‘I’m here not to hunt you but to save you’
– Deepak Chopra
This Christmas-cracker stuff seems like it is aimed at the reader who doesn’t know that ‘the Lover’ in the Sufi pantheon is not the teenage neighbour in California or the person you exchanged glances with on the New York underground, but the spirit of existence within your own heart. The specific misappropriation and deliberate misrepresentation of the Sufi meaning of the ‘Beloved’ by translators has undoubtedly contributed to the popularity of the ‘love poems’ by inspiring contemporary readers with words and imagery which they easily relate to. However, it also is a gross injustice done to one of the key aspects of Rumi’s works: that the ‘Beloved’ is ‘God’ – not a bearded presence who reproduced man in his own image, but the ultimate ocean of energy and existence to which the Sufi aspires to return.
In my opinion, the translations which continue to command respect are those of the Cambridge professors R.A. Nicholson (1868-1945) and AJ Arberry (1905-1969). Their translations, done in the early and middle decades of the twentieth century, which attempt rhyme and rhythm in some and render Rumi into free verse in others, are a solid body of work. Nicholson and Arberry’s translations reflect Victorian constructions and idiom, though they lack the memorable allure of Fitzgerald’s Rubaiyat.
Here’s Arberry’s rendition of one of Rumi’s Rubai:
Time bringeth swift to end
The rout men keep;
Death’s wolf is nigh to rend
These silly sheep.
Arberry has in other works rendered Rumi’s Persian into literal English which has then occasionally been transformed into English verse by several poets.
Nicholson’s Victorian renderings are still clear, musical and beautiful:
Up, O ye lovers and away! ‘Tis time to leave the
world for aye
Hark, loud and clear from heaven the drum of
parting calls –
Let none delay!
On a probably irrelevant, personal note, I insist on recording an incident that took place not long after I came to Britain from India on a Pembroke College scholarship. In the forecourt of the college in Cambridge, a fourteenth century construction, one of the staircases had the name of the resident painted at the entrance. It said ‘PROF A.J. ARBERRY’. In the subsequent weeks of the term, I observed the diminutive old figure with the assistance of a walking stick moving about on the college grounds. The college knew him as a renowned professor of Oriental Languages. Little did I realize then that decades later I would refer to his work to assist me in this effort!
While looking at the literary arc of the popular translations of Rumi, one must also pay attention to the socio-political and cultural conditions that they have been created in. For example, perhaps the proliferation of such popular translations that lack nuance is a fallout of the modern-day transformation of ‘spirituality’ from an inward-looking journey into meditating or chanting to alleviate worries or beg for material things. Our ever-advancing acquisitive society has, through its attendant disillusion, made space for a horde of ‘life gurus’ who offer you, for a price, of course, the most obvious, even fundamental nonsense as guidance for ‘living better’ or ‘finding yourself ’.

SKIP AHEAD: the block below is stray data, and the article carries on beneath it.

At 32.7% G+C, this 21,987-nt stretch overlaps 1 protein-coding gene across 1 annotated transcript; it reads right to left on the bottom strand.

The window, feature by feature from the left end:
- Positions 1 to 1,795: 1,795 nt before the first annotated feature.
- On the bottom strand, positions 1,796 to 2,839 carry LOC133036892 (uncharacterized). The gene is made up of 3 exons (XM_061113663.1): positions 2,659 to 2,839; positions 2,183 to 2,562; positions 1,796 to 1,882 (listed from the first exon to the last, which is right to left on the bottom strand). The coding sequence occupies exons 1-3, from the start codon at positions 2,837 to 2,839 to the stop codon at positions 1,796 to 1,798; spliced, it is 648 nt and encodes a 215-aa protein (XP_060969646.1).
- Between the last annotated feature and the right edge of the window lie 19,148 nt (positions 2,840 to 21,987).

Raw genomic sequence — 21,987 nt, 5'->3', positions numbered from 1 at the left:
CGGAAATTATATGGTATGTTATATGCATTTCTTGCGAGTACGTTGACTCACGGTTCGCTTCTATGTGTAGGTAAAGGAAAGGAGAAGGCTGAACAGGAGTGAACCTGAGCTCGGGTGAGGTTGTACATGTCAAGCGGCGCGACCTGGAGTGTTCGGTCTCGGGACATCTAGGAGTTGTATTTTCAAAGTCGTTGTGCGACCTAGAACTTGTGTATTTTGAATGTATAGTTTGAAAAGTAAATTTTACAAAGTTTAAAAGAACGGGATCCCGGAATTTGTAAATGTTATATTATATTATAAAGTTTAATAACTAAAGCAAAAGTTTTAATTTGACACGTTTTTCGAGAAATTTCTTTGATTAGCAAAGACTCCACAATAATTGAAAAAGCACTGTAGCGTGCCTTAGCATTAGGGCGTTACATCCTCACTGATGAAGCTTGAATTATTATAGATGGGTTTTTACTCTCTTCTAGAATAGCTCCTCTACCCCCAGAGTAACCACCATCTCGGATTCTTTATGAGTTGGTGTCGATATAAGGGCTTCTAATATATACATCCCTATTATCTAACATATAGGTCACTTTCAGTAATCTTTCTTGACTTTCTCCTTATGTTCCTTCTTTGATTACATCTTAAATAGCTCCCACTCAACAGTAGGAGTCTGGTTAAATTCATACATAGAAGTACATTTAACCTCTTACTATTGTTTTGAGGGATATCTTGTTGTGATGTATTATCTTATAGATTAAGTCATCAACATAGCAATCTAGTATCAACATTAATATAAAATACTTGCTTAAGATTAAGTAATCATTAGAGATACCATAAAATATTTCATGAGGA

I believe the cult of bad Rumi translations, in a similar ironic way, persuades people they have deviated from the material world and acquired a degree of spiritual enlightenment.
Those who engage with Rumi’s works, as readers, scholars and translators, must keep in mind that Rumi wrote his verses as a preacher. His Masnavi comprised 24,000 couplets in rhyme and strict metre, spoken in several voices. Sometimes, he addresses the reader directly, as himself. Then he tells a story, either from the texts of the Quran or from the old and new Testaments, as well as from folklore and through his own invention. The characters in the stories begin to speak and then, as should be evident in my translations, insert an allegory before drawing the universal moral consistent with the Sufi faith.
Rhymes and puns from one language don’t squarely translate into another. A rhyme being a reflected sound, translators have to find the possible rhyming words and render the meaning with as little deviation as possible. The reason for attempting to render the English in rhyme is to try and convey some of the charm of the original. Though Rumi’s couplets offer rhyme schemes which the flexibility of Persian allows, rhyming the central syllables of the two lines on occasion and repeating the last syllables of each, this is not a form sustainable in English. The end-rhyme has been used by traditional English poetry from Beowulf to the present day. The elegance of Rumi’s verse deserves the effort to render his meanings as he does, in metre and with rhyme. These may be the most easily accessible attractions of verse, but to lose their disciplines renders Rumi in translation as chopped lines of, often nonsensical, prose. I have tried in this translation to attempt what Edward Fitzgerald so magnificently achieves in his rendition of Omar Khayyam’s Rubaiyat. If music be the food of love, to deprive Rumi’s verses of their musicality in his celebration and rendition of eternal love, is to leave the reader hungry.